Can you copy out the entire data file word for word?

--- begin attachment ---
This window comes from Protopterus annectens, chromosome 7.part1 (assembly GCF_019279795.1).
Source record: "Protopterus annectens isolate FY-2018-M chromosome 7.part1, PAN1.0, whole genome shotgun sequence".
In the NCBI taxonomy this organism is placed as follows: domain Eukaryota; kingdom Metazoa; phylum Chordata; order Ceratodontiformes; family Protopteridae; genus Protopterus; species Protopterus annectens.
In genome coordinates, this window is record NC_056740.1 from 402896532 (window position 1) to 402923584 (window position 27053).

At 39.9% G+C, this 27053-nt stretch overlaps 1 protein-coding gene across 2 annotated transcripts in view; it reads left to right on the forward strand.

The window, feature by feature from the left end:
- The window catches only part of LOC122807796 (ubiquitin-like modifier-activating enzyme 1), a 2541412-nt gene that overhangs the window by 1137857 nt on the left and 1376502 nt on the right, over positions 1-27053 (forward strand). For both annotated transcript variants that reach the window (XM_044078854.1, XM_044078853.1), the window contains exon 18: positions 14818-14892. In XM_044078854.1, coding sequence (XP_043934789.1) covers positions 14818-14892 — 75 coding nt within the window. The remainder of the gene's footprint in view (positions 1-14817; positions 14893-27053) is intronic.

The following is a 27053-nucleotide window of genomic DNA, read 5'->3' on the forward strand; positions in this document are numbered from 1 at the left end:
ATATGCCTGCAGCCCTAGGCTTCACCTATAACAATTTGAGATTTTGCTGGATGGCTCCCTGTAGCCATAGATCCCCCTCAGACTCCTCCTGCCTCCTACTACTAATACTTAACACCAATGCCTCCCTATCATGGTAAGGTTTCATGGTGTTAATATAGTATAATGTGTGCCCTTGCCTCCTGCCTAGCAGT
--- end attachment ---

This window comes from Protopterus annectens, chromosome 7.part1 (assembly GCF_019279795.1).
Source record: "Protopterus annectens isolate FY-2018-M chromosome 7.part1, PAN1.0, whole genome shotgun sequence".
In the NCBI taxonomy this organism is placed as follows: domain Eukaryota; kingdom Metazoa; phylum Chordata; order Ceratodontiformes; family Protopteridae; genus Protopterus; species Protopterus annectens.
In genome coordinates, this window is record NC_056740.1 from 402896532 (window position 1) to 402923584 (window position 27053).

At 39.9% G+C, this 27053-nt stretch overlaps 1 protein-coding gene across 2 annotated transcripts in view; it reads left to right on the forward strand.

The window, feature by feature from the left end:
- The window catches only part of LOC122807796 (ubiquitin-like modifier-activating enzyme 1), a 2541412-nt gene that overhangs the window by 1137857 nt on the left and 1376502 nt on the right, over positions 1-27053 (forward strand). For both annotated transcript variants that reach the window (XM_044078854.1, XM_044078853.1), the window contains exon 18: positions 14818-14892. In XM_044078854.1, coding sequence (XP_043934789.1) covers positions 14818-14892 — 75 coding nt within the window. The remainder of the gene's footprint in view (positions 1-14817; positions 14893-27053) is intronic.

The following is a 27053-nucleotide window of genomic DNA, read 5'->3' on the forward strand; positions in this document are numbered from 1 at the left end:
ATATGCCTGCAGCCCTAGGCTTCACCTATAACAATTTGAGATTTTGCTGGATGGCTCCCTGTAGCCATAGATCCCCCTCAGACTCCTCCTGCCTCCTACTACTAATACTTAACACCAATGCCTCCCTATCATGGTAAGGTTTCATGGTGTTAATATAGTATAATGTGTGCCCTTGCCTCCTGCCTAGCAGT